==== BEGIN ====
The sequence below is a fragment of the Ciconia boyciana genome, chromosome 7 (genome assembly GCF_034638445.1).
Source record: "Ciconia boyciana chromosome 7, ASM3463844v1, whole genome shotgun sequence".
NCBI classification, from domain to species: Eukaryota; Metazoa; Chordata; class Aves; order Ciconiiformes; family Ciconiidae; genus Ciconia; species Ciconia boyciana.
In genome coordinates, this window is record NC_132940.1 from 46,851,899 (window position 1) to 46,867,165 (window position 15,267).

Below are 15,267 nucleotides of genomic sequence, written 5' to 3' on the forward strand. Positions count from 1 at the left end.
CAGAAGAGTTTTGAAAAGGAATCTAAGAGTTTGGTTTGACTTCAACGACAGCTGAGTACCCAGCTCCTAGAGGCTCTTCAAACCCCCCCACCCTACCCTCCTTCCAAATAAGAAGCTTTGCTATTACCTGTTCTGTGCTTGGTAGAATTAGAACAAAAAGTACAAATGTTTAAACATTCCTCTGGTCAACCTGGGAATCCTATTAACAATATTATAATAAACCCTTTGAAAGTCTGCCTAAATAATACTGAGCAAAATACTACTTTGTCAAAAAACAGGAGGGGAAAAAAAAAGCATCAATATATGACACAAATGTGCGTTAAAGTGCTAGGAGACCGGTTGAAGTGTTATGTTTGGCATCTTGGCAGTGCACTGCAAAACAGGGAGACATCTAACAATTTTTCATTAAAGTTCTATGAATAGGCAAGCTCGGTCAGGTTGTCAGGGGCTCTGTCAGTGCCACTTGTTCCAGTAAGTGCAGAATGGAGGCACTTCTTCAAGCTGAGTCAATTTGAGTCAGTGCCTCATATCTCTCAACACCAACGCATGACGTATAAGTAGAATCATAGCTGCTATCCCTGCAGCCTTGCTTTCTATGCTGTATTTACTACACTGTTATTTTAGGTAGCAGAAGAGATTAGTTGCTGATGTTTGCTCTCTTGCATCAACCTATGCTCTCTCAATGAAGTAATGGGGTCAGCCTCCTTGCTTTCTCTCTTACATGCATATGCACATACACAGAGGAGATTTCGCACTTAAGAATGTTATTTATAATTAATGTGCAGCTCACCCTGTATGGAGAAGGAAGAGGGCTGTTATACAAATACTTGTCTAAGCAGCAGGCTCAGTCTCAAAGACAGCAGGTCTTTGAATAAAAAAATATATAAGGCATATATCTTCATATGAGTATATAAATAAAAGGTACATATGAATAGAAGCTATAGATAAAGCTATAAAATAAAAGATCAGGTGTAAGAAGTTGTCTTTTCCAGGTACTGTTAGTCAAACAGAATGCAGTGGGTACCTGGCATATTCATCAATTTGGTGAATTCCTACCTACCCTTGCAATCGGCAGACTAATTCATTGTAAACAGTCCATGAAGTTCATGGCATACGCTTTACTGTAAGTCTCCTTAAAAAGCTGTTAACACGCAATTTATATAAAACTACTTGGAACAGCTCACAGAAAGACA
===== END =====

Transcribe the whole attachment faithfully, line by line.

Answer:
The sequence below is a fragment of the Ciconia boyciana genome, chromosome 7 (genome assembly GCF_034638445.1).
Source record: "Ciconia boyciana chromosome 7, ASM3463844v1, whole genome shotgun sequence".
NCBI classification, from domain to species: Eukaryota; Metazoa; Chordata; class Aves; order Ciconiiformes; family Ciconiidae; genus Ciconia; species Ciconia boyciana.
In genome coordinates, this window is record NC_132940.1 from 46,851,899 (window position 1) to 46,867,165 (window position 15,267).

Below are 15,267 nucleotides of genomic sequence, written 5' to 3' on the forward strand. Positions count from 1 at the left end.
CAGAAGAGTTTTGAAAAGGAATCTAAGAGTTTGGTTTGACTTCAACGACAGCTGAGTACCCAGCTCCTAGAGGCTCTTCAAACCCCCCCACCCTACCCTCCTTCCAAATAAGAAGCTTTGCTATTACCTGTTCTGTGCTTGGTAGAATTAGAACAAAAAGTACAAATGTTTAAACATTCCTCTGGTCAACCTGGGAATCCTATTAACAATATTATAATAAACCCTTTGAAAGTCTGCCTAAATAATACTGAGCAAAATACTACTTTGTCAAAAAACAGGAGGGGAAAAAAAAAGCATCAATATATGACACAAATGTGCGTTAAAGTGCTAGGAGACCGGTTGAAGTGTTATGTTTGGCATCTTGGCAGTGCACTGCAAAACAGGGAGACATCTAACAATTTTTCATTAAAGTTCTATGAATAGGCAAGCTCGGTCAGGTTGTCAGGGGCTCTGTCAGTGCCACTTGTTCCAGTAAGTGCAGAATGGAGGCACTTCTTCAAGCTGAGTCAATTTGAGTCAGTGCCTCATATCTCTCAACACCAACGCATGACGTATAAGTAGAATCATAGCTGCTATCCCTGCAGCCTTGCTTTCTATGCTGTATTTACTACACTGTTATTTTAGGTAGCAGAAGAGATTAGTTGCTGATGTTTGCTCTCTTGCATCAACCTATGCTCTCTCAATGAAGTAATGGGGTCAGCCTCCTTGCTTTCTCTCTTACATGCATATGCACATACACAGAGGAGATTTCGCACTTAAGAATGTTATTTATAATTAATGTGCAGCTCACCCTGTATGGAGAAGGAAGAGGGCTGTTATACAAATACTTGTCTAAGCAGCAGGCTCAGTCTCAAAGACAGCAGGTCTTTGAATAAAAAAATATATAAGGCATATATCTTCATATGAGTATATAAATAAAAGGTACATATGAATAGAAGCTATAGATAAAGCTATAAAATAAAAGATCAGGTGTAAGAAGTTGTCTTTTCCAGGTACTGTTAGTCAAACAGAATGCAGTGGGTACCTGGCATATTCATCAATTTGGTGAATTCCTACCTACCCTTGCAATCGGCAGACTAATTCATTGTAAACAGTCCATGAAGTTCATGGCATACGCTTTACTGTAAGTCTCCTTAAAAAGCTGTTAACACGCAATTTATATAAAACTACTTGGAACAGCTCACAGAAAGACA